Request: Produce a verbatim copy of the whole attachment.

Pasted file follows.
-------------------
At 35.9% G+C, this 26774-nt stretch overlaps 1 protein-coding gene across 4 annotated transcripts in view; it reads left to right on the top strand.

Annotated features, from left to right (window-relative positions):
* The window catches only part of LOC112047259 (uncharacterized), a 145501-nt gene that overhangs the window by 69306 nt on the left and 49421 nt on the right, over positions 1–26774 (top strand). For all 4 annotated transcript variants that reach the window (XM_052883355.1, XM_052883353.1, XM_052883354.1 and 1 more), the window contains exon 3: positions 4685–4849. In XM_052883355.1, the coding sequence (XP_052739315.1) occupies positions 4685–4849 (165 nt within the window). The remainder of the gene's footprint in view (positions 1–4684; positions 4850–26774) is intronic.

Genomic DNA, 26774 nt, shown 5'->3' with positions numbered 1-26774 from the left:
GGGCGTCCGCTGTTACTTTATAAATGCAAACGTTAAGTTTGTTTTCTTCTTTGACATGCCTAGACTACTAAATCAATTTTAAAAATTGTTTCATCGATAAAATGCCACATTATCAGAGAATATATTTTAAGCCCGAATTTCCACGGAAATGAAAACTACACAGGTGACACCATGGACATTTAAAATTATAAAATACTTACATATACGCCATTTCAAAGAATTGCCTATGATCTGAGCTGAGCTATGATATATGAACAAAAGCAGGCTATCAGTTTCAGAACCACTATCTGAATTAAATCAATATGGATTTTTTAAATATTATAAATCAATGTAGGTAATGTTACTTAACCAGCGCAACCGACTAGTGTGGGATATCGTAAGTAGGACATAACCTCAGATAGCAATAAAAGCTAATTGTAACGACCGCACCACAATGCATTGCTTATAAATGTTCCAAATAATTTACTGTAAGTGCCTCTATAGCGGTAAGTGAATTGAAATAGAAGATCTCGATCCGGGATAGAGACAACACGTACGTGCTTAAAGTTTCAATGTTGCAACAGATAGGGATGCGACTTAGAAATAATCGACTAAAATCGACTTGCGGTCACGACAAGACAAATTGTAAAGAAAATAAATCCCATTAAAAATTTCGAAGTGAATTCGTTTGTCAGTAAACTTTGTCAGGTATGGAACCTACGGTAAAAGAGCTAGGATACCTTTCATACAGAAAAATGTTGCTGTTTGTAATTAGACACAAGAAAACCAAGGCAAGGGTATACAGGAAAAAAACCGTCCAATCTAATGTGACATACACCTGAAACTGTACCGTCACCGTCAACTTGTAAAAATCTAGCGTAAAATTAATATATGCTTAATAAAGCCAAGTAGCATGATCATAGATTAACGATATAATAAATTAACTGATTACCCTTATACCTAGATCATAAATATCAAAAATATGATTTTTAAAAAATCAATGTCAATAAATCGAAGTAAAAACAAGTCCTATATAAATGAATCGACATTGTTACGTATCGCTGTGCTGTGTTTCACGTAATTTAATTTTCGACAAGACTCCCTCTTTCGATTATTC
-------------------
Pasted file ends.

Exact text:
At 35.9% G+C, this 26774-nt stretch overlaps 1 protein-coding gene across 4 annotated transcripts in view; it reads left to right on the top strand.

Annotated features, from left to right (window-relative positions):
* The window catches only part of LOC112047259 (uncharacterized), a 145501-nt gene that overhangs the window by 69306 nt on the left and 49421 nt on the right, over positions 1–26774 (top strand). For all 4 annotated transcript variants that reach the window (XM_052883355.1, XM_052883353.1, XM_052883354.1 and 1 more), the window contains exon 3: positions 4685–4849. In XM_052883355.1, the coding sequence (XP_052739315.1) occupies positions 4685–4849 (165 nt within the window). The remainder of the gene's footprint in view (positions 1–4684; positions 4850–26774) is intronic.

Genomic DNA, 26774 nt, shown 5'->3' with positions numbered 1-26774 from the left:
GGGCGTCCGCTGTTACTTTATAAATGCAAACGTTAAGTTTGTTTTCTTCTTTGACATGCCTAGACTACTAAATCAATTTTAAAAATTGTTTCATCGATAAAATGCCACATTATCAGAGAATATATTTTAAGCCCGAATTTCCACGGAAATGAAAACTACACAGGTGACACCATGGACATTTAAAATTATAAAATACTTACATATACGCCATTTCAAAGAATTGCCTATGATCTGAGCTGAGCTATGATATATGAACAAAAGCAGGCTATCAGTTTCAGAACCACTATCTGAATTAAATCAATATGGATTTTTTAAATATTATAAATCAATGTAGGTAATGTTACTTAACCAGCGCAACCGACTAGTGTGGGATATCGTAAGTAGGACATAACCTCAGATAGCAATAAAAGCTAATTGTAACGACCGCACCACAATGCATTGCTTATAAATGTTCCAAATAATTTACTGTAAGTGCCTCTATAGCGGTAAGTGAATTGAAATAGAAGATCTCGATCCGGGATAGAGACAACACGTACGTGCTTAAAGTTTCAATGTTGCAACAGATAGGGATGCGACTTAGAAATAATCGACTAAAATCGACTTGCGGTCACGACAAGACAAATTGTAAAGAAAATAAATCCCATTAAAAATTTCGAAGTGAATTCGTTTGTCAGTAAACTTTGTCAGGTATGGAACCTACGGTAAAAGAGCTAGGATACCTTTCATACAGAAAAATGTTGCTGTTTGTAATTAGACACAAGAAAACCAAGGCAAGGGTATACAGGAAAAAAACCGTCCAATCTAATGTGACATACACCTGAAACTGTACCGTCACCGTCAACTTGTAAAAATCTAGCGTAAAATTAATATATGCTTAATAAAGCCAAGTAGCATGATCATAGATTAACGATATAATAAATTAACTGATTACCCTTATACCTAGATCATAAATATCAAAAATATGATTTTTAAAAAATCAATGTCAATAAATCGAAGTAAAAACAAGTCCTATATAAATGAATCGACATTGTTACGTATCGCTGTGCTGTGTTTCACGTAATTTAATTTTCGACAAGACTCCCTCTTTCGATTATTC